Ola Rifai -The question of national identity in post-conflict Syria and the quest to reproduce an inclusive national identity

 

Q and A session: 4:20 – 4:50 pm

Closing Remarks from Prof Raymond Hinnebusch


The 4th CSS International Conference on Syria: “The Syrian War: Later Evolution, Future Prospects”

 

1-3 August 2018 in St Andrews, Scotland

The main theme of the conference was the late Uprising period since roughly 2015, with  focus on issues such as the sectarianization of the conflict; the evolution of the balance of power among groups in the conflict; governance and civil society amidst civil war in both regime and opposition areas; diplomacy and external intervention in the conflict; the Syrian diaspora; and issues of “reconciliation” and “reconstruction.”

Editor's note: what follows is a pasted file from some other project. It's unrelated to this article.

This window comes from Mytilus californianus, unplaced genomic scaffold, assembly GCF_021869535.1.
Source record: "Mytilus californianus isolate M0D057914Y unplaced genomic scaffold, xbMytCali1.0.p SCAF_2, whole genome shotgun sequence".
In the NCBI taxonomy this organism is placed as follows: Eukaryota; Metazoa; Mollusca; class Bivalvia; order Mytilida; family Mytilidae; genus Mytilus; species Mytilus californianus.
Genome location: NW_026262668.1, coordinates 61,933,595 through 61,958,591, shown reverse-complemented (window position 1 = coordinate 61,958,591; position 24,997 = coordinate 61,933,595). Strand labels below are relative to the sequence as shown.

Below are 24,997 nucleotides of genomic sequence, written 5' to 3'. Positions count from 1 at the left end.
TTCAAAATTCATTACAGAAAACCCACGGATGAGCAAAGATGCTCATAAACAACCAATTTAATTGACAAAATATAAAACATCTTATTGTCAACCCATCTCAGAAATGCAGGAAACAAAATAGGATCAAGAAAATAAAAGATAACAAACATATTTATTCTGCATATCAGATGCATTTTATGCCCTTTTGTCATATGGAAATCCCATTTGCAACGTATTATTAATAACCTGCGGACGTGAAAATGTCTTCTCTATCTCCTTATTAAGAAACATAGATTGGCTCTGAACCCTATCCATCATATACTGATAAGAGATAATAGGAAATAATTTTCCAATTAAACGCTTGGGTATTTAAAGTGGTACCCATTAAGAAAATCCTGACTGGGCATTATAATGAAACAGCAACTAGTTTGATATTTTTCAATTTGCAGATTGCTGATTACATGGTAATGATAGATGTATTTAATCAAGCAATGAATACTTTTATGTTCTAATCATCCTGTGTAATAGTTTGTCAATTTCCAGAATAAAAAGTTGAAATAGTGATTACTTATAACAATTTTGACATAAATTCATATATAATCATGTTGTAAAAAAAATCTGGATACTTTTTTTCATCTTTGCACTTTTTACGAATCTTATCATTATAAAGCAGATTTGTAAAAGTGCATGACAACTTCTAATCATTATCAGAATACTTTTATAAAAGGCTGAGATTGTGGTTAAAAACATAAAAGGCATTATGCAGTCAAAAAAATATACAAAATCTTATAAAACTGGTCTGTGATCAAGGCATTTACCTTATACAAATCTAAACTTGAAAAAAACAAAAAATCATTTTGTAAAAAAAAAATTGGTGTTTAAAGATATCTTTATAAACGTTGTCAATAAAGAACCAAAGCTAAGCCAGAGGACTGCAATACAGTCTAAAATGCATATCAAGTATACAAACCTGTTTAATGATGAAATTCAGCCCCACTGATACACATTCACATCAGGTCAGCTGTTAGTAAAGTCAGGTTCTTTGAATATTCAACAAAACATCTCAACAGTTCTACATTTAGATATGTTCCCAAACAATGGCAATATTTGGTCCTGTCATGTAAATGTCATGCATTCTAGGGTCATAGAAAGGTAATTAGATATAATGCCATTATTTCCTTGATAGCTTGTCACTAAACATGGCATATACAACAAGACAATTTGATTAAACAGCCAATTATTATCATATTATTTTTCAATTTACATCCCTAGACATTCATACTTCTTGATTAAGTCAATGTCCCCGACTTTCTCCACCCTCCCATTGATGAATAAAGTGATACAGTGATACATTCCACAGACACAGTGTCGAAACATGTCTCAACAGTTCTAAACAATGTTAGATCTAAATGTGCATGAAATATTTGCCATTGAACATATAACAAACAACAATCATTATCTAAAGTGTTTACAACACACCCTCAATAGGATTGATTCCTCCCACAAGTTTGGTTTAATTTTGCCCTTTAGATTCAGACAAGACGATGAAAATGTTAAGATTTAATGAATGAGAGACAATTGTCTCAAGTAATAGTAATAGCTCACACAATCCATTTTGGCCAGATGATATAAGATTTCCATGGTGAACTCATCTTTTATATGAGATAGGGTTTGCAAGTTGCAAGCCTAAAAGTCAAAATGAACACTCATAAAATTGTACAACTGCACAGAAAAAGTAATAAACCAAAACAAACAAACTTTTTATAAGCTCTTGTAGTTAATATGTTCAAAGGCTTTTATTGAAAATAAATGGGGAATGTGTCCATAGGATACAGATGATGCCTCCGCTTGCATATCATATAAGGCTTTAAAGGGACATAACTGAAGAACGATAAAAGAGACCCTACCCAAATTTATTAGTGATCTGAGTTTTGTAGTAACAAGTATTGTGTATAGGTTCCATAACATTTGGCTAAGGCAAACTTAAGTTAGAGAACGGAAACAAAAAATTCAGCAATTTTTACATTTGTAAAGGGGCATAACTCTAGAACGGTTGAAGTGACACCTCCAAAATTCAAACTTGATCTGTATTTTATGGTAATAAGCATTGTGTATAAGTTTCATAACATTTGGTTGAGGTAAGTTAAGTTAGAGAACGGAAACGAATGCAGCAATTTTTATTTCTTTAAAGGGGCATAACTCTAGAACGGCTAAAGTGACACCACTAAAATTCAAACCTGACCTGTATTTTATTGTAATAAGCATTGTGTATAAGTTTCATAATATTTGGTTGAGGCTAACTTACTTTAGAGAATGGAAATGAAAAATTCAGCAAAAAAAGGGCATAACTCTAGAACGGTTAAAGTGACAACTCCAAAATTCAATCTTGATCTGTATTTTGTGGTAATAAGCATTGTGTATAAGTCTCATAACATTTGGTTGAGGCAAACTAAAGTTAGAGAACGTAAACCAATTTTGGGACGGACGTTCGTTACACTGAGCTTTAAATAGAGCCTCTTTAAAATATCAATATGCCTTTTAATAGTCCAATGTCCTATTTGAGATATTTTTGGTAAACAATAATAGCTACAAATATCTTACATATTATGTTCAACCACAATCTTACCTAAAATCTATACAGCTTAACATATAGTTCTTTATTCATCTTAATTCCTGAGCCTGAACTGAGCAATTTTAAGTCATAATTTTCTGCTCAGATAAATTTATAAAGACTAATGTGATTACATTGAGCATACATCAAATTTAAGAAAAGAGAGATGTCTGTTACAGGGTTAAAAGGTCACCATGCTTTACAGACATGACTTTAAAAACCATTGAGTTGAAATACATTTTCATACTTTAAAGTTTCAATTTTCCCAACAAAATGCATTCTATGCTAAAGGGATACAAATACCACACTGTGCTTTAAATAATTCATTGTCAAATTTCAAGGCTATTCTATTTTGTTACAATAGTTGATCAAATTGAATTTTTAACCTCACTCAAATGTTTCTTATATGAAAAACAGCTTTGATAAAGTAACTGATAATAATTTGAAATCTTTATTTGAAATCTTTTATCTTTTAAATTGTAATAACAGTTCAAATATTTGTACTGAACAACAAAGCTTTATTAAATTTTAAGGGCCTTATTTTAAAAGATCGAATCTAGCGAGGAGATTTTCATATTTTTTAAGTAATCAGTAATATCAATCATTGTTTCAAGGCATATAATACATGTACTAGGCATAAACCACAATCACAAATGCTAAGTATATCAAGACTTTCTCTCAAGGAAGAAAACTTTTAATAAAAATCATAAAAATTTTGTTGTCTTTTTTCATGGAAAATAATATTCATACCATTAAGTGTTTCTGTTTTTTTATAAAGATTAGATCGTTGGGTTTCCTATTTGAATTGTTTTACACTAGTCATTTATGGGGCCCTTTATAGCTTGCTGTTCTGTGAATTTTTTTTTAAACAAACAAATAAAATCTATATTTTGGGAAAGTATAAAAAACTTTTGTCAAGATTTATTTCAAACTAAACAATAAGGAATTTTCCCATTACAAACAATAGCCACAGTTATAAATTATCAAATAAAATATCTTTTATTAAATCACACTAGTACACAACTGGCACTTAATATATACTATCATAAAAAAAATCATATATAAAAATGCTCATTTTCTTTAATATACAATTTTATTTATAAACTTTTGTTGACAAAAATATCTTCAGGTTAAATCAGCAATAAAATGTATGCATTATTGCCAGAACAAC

The programme of proceedings can be found here

Link to Chrome Radio – The Syrian War; Later Evolution, Future Prospects


Syria: Moving Beyond the Stalemate

July 2015 – St Andrews

 

Keynote Address

Keynote Address – Professor William Zartman of Johns Hopkins University

Summary of Research

Summary of Research Presented

Responses of Participants

Responses by conference participants to the summary of findings

Recordings of Proceedings

Watch footage of the conference here

Media links

خمسة سيناريوات في سورية بينها «مناطق نفوذ» و«تقشف» النظام لحماية الساحل

Youthful Voices

Images

Centre for Syrian Studies Tweets